A landscape, coastal and marine painter both in oil and watercolour, George Wolfe found inspiration in the topography of Britain as well as scenery across Europe. His atmospheric works often featured beached boats, surrendered to windswept skies and other natural elements. George Wolfe was born in Clifton, Bristol, Gloucestershire, on 11 January 1834, the son of Charles Wolfe, a boat builder, and Ann, a dressmaker. He was baptised in Bristol on 23 February of the same year, and spent his early childhood years at Allens Court, Hotwell Road, with his two younger brothers, Charles and henry, and younger sister, Louisa.
By the age of 17 in 1851, Wolfe had moved to 9 Windsor Terrace in Clifton, and lived under the guardianship of Sophia Bulkeley, a widow and fund holder, who may have become his adoptive mother. Wolfe continued to live there possibly until his early thirties, by which time he had established himself as a watercolour painter. Wolfe continued to stay in Clifton during his artistic practice, and shared a studio for a time with fellow artist, Samuel Phillips Jackson RWS, who was also a landscape and marine painter.
They may have met through Jackson’s father, Samuel Jackson who was said to be the ‘father’ of the Bristol School of artists, and taught Wolfe privately.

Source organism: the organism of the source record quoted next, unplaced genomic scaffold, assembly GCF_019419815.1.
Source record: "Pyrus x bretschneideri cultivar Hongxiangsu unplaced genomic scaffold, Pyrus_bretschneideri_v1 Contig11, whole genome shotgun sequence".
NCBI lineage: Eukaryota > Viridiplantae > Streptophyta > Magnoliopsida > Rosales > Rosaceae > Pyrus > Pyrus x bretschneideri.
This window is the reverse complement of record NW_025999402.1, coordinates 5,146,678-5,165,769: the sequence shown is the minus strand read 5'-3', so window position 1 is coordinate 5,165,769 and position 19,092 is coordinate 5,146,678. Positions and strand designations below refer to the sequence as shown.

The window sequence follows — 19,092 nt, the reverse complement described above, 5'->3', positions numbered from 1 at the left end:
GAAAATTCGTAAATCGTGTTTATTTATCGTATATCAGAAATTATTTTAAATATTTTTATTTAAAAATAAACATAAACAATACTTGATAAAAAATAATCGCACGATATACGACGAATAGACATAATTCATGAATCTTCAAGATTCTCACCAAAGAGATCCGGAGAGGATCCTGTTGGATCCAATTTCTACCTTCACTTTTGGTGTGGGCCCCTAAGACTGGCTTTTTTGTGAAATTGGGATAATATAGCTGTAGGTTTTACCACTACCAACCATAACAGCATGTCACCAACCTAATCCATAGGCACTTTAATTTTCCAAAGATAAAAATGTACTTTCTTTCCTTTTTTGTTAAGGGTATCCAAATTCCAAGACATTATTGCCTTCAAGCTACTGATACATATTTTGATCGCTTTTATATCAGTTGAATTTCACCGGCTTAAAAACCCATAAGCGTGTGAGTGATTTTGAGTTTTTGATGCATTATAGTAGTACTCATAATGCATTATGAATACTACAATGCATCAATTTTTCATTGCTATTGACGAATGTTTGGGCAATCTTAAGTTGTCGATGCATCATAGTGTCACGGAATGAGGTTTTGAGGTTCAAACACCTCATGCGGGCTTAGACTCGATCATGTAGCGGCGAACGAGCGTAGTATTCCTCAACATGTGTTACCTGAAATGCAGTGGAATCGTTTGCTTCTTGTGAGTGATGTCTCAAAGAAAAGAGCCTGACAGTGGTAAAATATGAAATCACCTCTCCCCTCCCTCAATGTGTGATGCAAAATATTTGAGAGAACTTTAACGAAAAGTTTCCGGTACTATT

Wolfe was fond of copying drawings of S P Jackson, and it is possible that Jackson travelled with him to the Channel Islands around 1858.
Although mainly based in the Bristol area, Wolfe travelled extensively. Many of his subjects were taken from within Britain, including Devon, Cornwall, South Wales and Yorkshire, as well as the Channel Islands. He also explored Germany and Belgium.
Wolfe exhibited in London from 1855 to 1873, and was successful at entering pieces into the Royal Academy between 1857 to 1867, the Society of British Artists from 1855 to 1875, and the British Institution. Using his passion for marine subjects, he produced a book of sailing barge prints entitled Wolfe’s Book of Barges, published in London by Simpkin Marshall & Co and printed by J Lavars, Bridge Street, Bristol, in 1859. He also applied to become a member of the New Society of Painters in Water Colours in 1867, but unfortunately was not successful.
In 1868, Wolfe was living at Granby House, Granby Hill, Clifton. However, in the same year, he married Anne Mary Clement, daughter of Benjamin Clement, a Royal Navy Captain in Alton, Hampshire, and settled in nearby Chawton. They both remained in Chawton for the rest of their lives, living first in her family home, Denmead, during 1869, and moving to Malt House by 1871. In 1881, they were living at 85 Atton Road, which seems to have been their last address.
George Wolfe died on 20 September 1883, in Chawton, as is recorded on a memorial in the local church. His wife, Anne died a decade later in 1893; they had no children.